Energy prices are a quick hit


If there’s one topic that’s been getting attention throughout the state lately, it’s the announcement by Delmarva Power that it is planning to implement a 59 percent increase in rates this May. We’re only going to add to that conversation today.

First off, we understand that the company would go for an increase, particularly after the lock on prices it’s faced over the past seven years. And, unlike some, we’re not going to argue that they don’t have a need to significantly raise rates since their profitability is at an all-time high. After all, there aren’t a lot of people holding candlelight vigils for the company when their profits are not that great.

However, we would argue that this is a big bite for the consumer to swallow all at once. As House Majority Leader Wayne Smith (R-Delaware North) said recently, the hike is going to be tough on people on fixed incomes, particularly for senior citizens, who have less of an opportunity to increase their income than younger consumers.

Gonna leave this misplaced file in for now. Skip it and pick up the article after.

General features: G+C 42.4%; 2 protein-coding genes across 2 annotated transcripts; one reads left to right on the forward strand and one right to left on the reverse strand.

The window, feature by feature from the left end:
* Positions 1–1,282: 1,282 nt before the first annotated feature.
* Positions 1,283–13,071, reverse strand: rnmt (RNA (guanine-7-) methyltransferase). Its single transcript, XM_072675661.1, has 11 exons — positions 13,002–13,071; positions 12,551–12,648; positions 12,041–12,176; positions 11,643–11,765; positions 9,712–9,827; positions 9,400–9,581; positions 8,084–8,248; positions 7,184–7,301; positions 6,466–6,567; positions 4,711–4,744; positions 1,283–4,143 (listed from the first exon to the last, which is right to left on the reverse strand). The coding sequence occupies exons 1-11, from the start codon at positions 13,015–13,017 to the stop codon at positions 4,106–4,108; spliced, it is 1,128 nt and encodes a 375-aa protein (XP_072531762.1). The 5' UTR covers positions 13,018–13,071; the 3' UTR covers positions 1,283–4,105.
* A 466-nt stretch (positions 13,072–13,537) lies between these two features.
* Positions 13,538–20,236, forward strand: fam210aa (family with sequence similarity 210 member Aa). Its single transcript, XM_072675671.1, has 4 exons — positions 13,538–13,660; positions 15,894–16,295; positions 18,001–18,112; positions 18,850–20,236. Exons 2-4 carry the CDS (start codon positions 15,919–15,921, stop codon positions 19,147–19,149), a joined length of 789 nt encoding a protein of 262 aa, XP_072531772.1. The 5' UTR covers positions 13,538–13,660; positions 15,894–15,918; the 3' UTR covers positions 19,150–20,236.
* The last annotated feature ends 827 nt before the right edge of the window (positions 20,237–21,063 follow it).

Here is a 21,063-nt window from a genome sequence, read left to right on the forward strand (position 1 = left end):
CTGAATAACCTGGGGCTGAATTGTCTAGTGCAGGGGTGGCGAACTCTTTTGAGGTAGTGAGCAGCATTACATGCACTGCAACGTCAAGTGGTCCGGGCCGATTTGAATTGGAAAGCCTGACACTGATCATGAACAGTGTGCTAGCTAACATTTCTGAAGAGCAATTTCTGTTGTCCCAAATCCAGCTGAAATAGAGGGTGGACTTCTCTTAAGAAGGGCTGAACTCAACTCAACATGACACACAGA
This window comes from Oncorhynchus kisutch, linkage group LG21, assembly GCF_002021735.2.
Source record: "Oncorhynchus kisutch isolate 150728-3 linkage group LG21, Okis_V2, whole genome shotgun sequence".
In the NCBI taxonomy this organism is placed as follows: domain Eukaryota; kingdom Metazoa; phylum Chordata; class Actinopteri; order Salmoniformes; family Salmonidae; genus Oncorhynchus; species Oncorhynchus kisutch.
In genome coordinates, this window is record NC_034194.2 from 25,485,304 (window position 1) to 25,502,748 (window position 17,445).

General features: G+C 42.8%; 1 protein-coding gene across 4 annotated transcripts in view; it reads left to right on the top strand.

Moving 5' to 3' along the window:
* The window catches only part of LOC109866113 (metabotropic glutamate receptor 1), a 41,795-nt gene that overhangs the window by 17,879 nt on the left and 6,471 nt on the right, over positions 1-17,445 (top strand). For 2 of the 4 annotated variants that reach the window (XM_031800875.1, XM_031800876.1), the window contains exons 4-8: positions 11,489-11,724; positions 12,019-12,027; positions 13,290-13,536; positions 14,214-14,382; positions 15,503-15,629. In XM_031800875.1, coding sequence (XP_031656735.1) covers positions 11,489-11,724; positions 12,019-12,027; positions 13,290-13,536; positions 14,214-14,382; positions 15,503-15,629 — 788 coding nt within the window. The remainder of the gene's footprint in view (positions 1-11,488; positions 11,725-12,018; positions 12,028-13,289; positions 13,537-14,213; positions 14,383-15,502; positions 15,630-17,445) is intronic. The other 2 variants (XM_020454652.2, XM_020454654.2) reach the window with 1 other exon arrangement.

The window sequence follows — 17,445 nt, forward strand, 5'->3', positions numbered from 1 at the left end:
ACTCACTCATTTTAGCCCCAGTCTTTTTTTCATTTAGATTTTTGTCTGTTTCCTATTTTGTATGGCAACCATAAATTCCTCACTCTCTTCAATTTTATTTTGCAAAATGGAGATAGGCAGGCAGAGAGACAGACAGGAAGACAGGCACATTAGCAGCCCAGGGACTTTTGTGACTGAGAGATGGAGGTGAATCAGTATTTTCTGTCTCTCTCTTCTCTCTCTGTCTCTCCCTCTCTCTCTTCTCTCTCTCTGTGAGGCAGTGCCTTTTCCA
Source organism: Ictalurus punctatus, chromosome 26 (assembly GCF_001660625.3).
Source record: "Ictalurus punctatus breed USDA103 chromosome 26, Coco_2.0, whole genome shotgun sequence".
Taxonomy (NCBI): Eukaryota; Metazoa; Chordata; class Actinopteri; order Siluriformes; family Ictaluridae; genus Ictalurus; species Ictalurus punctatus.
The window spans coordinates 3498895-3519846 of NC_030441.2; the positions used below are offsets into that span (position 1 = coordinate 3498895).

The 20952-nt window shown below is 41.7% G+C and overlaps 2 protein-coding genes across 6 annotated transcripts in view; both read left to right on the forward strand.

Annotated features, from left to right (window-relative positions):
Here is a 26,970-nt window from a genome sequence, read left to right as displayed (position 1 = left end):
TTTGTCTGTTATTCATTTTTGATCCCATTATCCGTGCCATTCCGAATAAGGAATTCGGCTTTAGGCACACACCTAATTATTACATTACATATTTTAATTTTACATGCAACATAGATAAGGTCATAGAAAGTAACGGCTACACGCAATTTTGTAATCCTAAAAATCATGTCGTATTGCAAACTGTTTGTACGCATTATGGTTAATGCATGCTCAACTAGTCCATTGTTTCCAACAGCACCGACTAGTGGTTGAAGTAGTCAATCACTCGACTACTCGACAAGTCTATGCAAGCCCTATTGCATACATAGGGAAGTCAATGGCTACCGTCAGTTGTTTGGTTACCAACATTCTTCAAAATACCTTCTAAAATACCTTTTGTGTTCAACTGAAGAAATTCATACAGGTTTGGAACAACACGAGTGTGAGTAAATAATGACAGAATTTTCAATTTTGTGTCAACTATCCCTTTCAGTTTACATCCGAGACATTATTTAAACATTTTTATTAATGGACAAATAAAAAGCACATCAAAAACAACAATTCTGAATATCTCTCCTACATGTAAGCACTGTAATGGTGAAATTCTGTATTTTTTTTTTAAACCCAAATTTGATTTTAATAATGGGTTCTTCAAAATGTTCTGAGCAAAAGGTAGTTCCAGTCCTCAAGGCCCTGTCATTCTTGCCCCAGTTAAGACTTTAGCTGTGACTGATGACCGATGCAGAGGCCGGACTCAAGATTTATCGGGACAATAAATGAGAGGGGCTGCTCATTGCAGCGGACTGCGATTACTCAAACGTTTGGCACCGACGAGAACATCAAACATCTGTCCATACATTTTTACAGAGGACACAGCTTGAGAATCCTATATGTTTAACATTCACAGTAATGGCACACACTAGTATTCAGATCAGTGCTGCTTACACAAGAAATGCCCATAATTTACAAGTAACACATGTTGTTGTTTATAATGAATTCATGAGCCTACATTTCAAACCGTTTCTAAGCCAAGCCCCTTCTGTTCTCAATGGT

This is an increase that needs to go a little more gradual, both in terms of public relations for the company and the reality that many customers will not be able to come up with the money, particularly in the hot, humid summer months, when air conditioning can be a way of life around here.

We have nothing against companies doing what they need to do in a free market to either get ahead or stay afloat. However, since electricity options are limited, this is not really a free market we’re discussing. It’s more of a take-it-or-leave-it proposition — and most of us aren’t in the position to check “leave it” when it comes to electricity.

Speaker of the House Terry R. Spence (R-Stratford) is offering a proposal where the state would “provide $250 in assistance for each of the utility’s residential customers.” That’s great, and it would surely help out many of those affected.

But that’s also money that could be going elsewhere, and we’d like to see Delmarva Power offer something instead.